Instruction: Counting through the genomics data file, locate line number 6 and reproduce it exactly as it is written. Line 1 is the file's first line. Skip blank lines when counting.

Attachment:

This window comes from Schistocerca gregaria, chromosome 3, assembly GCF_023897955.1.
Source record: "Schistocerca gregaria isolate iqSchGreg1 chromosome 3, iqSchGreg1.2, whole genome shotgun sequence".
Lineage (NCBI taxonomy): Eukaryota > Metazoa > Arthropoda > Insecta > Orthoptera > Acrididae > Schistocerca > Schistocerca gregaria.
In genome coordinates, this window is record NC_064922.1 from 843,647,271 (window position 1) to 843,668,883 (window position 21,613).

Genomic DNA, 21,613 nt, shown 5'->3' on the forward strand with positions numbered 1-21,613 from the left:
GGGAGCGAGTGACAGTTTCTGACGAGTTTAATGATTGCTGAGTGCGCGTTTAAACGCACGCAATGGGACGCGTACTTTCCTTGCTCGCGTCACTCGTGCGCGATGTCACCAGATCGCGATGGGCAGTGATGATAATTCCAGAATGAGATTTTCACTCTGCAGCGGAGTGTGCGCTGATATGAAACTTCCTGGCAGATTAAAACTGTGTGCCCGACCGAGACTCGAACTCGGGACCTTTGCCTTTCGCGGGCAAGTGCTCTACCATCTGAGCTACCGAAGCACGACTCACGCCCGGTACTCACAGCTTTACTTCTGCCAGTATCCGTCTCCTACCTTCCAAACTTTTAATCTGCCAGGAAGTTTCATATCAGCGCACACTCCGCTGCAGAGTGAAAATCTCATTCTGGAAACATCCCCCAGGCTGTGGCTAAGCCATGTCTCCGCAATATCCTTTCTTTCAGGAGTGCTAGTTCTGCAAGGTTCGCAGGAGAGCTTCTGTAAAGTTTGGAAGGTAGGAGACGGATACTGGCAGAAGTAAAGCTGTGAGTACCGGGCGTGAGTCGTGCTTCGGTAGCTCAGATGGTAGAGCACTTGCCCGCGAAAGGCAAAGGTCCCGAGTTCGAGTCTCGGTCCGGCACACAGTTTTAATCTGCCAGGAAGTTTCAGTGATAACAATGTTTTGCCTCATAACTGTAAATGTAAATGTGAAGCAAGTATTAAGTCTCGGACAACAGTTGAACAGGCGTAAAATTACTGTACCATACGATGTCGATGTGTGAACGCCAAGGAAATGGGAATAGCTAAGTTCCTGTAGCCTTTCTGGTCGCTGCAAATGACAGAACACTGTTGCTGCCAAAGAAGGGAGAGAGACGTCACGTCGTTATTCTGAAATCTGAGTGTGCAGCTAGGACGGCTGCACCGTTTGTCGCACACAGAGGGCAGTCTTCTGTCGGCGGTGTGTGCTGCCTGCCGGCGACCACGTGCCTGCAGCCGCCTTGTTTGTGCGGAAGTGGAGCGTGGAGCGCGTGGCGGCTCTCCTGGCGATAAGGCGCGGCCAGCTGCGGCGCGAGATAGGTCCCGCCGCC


GGGAGCGAGTGACAGTTTCTGACGAGTTTAATGATTGCTGAGTGCGCGTTTAAACGCACGCAATGGGACGCGTACTTTCCTTGCTCGCGTCACTCGTGCGCGATGTCACCAGATCGCGATGGGCAGTGATGATAATTCCAGAATGAGATTTTCACTCTGCAGCGGAGTGTGCGCTGATATGAAACTTCCTGGCAGATTAAAACTGTGTGCCCGACCGAGACTCGAACTCGGGACCTTTGCCTTTCGCGGGCAAGTGCTCTACCATCTGAGCTACCGAAGCACGACTCACGCCCGGTACTCACAGCTTTACTTCTGCCAGTATCCGTCTCCTACCTTCCAAACTTTTAATCTGCCAGGAAGTTTCATATCAGCGCACACTCCGCTGCAGAGTGAAAATCTCATTCTGGAAACATCCCCCAGGCTGTGGCTAAGCCATGTCTCCGCAATATCCTTTCTTTCAGGAGTGCTAGTTCTGCAAGGTTCGCAGGAGAGCTTCTGTAAAGTTTGGAAGGTAGGAGACGGATACTGGCAGAAGTAAAGCTGTGAGTACCGGGCGTGAGTCGTGCTTCGGTAGCTCAGATGGTAGAGCACTTGCCCGCGAAAGGCAAAGGTCCCGAGTTCGAGTCTCGGTCCGGCACACAGTTTTAATCTGCCAGGAAGTTTCAGTGATAACAATGTTTTGCCTCATAACTGTAAATGTAAATGTGAAGCAAGTATTAAGTCTCGGACAACAGTTGAACAGGCGTAAAATTACTGTACCATACGATGTCGATGTGTGAACGCCAAGGAAATGGGAATAGCTAAGTTCCTGTAGCCTTTCTGGTCGCTGCAAATGACAGAACACTGTTGCTGCCAAAGAAGGGAGAGAGACGTCACGTCGTTATTCTGAAATCTGAGTGTGCAGCTAGGACGGCTGCACCGTTTGTCGCACACAGAGGGCAGTCTTCTGTCGGCGGTGTGTGCTGCCTGCCGGCGACCACGTGCCTGCAGCCGCCTTGTTTGTGCGGAAGTGGAGCGTGGAGCGCGTGGCGGCTCTCCTGGCGATAAGGCGCGGCCAGCTGCGGCGCGAGATAGGTCCCGCCGCC